Londoners fret that the sky is falling

Warrington vs Leeds, 13March2015, Photo: Anthony Moretti

The New York Times reports that many Londoners fear their city will no longer be an international hub once the UK’s divorce from the EU is final. (Story begins with a slideshow.)

“We’ve made a horrible statement to the rest of the world, and it’s very sad,” said Martin Eden, a publisher waiting to catch the Eurostar to Paris the other day, to celebrate his 43rd birthday. “We should be moving together,” he said of Europe, “instead of moving apart.”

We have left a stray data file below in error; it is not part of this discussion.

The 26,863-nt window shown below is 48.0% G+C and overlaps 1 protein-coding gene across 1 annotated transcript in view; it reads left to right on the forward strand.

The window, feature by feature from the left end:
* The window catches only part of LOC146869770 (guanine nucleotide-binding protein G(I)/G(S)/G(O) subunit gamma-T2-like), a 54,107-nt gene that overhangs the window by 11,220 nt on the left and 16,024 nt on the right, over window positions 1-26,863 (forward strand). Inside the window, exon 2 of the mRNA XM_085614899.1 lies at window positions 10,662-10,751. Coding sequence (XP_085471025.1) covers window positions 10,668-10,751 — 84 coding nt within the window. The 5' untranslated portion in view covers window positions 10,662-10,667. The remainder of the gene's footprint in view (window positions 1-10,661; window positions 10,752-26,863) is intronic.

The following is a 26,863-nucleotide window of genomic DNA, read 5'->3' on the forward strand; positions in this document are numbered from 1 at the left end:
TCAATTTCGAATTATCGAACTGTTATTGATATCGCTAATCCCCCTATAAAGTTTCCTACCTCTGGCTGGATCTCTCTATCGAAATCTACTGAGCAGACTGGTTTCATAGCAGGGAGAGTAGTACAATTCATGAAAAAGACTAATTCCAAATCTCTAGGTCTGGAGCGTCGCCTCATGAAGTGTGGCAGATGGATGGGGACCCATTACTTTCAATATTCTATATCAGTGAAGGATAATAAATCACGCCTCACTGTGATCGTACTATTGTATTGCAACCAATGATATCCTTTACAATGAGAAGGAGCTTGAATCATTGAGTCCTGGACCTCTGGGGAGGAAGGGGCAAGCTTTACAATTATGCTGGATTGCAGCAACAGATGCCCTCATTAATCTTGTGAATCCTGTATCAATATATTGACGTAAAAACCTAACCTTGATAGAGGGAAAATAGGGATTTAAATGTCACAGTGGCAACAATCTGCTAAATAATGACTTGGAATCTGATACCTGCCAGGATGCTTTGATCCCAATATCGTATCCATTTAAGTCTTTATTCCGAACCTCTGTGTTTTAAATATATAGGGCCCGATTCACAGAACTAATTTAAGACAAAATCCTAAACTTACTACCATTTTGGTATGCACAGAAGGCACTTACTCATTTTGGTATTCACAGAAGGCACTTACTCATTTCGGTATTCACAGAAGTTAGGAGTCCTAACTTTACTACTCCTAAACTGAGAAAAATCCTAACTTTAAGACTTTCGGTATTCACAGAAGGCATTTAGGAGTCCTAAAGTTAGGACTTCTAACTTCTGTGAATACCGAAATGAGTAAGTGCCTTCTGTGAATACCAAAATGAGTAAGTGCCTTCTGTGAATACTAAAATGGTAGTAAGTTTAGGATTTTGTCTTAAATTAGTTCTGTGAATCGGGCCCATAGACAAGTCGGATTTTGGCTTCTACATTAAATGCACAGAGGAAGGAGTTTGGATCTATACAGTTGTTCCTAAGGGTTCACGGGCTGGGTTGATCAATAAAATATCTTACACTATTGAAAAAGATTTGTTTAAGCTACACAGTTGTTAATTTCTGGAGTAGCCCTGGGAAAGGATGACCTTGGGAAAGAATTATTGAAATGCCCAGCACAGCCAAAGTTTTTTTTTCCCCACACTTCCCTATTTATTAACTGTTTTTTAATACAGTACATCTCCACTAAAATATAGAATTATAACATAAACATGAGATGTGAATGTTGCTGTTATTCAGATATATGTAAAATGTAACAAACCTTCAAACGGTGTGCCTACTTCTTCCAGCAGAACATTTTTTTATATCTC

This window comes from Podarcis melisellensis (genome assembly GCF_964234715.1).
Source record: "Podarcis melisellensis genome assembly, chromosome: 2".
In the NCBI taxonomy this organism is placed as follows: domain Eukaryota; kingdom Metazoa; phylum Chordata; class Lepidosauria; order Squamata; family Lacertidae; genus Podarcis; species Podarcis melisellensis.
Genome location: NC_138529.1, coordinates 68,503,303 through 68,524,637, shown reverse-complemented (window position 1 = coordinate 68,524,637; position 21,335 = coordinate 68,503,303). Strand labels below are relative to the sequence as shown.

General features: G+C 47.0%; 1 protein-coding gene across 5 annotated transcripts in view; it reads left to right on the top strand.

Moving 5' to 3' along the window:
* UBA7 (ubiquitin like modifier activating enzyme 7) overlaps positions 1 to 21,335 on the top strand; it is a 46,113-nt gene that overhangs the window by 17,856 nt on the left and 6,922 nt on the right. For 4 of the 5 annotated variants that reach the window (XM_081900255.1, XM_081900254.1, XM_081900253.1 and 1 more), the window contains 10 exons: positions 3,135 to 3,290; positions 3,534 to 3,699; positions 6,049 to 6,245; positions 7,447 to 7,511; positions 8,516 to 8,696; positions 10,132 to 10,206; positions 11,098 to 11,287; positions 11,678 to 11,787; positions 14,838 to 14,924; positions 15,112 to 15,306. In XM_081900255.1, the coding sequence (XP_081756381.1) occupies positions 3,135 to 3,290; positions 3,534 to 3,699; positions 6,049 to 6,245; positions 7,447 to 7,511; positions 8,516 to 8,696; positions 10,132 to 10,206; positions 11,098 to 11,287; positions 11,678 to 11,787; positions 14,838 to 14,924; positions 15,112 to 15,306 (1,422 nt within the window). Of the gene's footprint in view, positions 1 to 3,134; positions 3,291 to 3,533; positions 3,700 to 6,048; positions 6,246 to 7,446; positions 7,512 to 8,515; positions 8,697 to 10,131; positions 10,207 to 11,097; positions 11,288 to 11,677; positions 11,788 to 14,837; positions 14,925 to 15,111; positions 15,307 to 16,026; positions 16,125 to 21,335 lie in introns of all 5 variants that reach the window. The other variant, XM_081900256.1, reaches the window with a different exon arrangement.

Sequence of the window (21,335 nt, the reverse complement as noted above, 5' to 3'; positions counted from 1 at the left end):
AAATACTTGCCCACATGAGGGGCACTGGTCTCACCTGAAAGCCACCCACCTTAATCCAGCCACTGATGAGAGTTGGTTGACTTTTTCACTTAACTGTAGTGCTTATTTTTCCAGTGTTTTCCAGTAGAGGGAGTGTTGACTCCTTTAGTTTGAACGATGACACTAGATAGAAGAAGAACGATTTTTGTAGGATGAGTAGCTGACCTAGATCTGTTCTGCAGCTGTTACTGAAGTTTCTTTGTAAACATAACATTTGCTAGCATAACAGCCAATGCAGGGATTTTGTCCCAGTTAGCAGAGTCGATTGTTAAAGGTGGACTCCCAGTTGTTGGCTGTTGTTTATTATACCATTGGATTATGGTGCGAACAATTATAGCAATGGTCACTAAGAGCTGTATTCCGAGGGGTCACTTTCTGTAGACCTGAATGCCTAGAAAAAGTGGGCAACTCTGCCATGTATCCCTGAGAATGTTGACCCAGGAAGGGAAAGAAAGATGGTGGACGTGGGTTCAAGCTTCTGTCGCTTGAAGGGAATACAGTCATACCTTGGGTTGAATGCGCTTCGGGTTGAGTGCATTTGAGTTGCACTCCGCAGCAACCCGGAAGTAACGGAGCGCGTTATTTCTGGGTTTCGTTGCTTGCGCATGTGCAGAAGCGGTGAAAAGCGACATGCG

London’s status will be determined in part by the success EU leaders have in moving businesses from the UK and into the EU. Bloomberg asserts while London will remain a vital European city, it behooves the EU to think creatively about its interests.

Coordinating its efforts to promote a single rival to replace London might look appealing at a strategic level, but that isn’t going to happen. The EU is neither a fiscal nor a political union. Governments will vie for business against one other.

Not a fiscal or political union? Perhaps not; but the initial conversations between EU leaders and their British counterparts about the terms of the divorce, it appears the EU’s representatives are paying hardball.



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